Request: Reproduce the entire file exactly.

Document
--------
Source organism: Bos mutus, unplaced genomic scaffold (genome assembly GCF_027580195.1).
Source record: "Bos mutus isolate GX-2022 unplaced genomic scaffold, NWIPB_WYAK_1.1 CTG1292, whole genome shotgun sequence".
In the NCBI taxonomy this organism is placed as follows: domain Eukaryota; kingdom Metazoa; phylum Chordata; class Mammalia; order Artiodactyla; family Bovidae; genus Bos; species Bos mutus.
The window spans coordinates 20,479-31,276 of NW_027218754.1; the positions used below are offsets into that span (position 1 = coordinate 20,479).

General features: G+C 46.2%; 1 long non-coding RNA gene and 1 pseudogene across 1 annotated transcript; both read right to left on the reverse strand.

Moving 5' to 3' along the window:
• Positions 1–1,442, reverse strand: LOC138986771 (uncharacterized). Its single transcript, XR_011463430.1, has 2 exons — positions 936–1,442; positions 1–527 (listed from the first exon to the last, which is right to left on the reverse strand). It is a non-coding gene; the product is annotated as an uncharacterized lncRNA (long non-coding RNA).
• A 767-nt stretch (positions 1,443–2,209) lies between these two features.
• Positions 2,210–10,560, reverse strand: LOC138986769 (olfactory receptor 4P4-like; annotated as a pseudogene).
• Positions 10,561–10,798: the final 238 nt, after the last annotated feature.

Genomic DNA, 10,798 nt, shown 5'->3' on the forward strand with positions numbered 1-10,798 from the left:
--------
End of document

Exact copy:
Source organism: Bos mutus, unplaced genomic scaffold (genome assembly GCF_027580195.1).
Source record: "Bos mutus isolate GX-2022 unplaced genomic scaffold, NWIPB_WYAK_1.1 CTG1292, whole genome shotgun sequence".
In the NCBI taxonomy this organism is placed as follows: domain Eukaryota; kingdom Metazoa; phylum Chordata; class Mammalia; order Artiodactyla; family Bovidae; genus Bos; species Bos mutus.
The window spans coordinates 20,479-31,276 of NW_027218754.1; the positions used below are offsets into that span (position 1 = coordinate 20,479).

General features: G+C 46.2%; 1 long non-coding RNA gene and 1 pseudogene across 1 annotated transcript; both read right to left on the reverse strand.

Moving 5' to 3' along the window:
• Positions 1–1,442, reverse strand: LOC138986771 (uncharacterized). Its single transcript, XR_011463430.1, has 2 exons — positions 936–1,442; positions 1–527 (listed from the first exon to the last, which is right to left on the reverse strand). It is a non-coding gene; the product is annotated as an uncharacterized lncRNA (long non-coding RNA).
• A 767-nt stretch (positions 1,443–2,209) lies between these two features.
• Positions 2,210–10,560, reverse strand: LOC138986769 (olfactory receptor 4P4-like; annotated as a pseudogene).
• Positions 10,561–10,798: the final 238 nt, after the last annotated feature.

Genomic DNA, 10,798 nt, shown 5'->3' on the forward strand with positions numbered 1-10,798 from the left: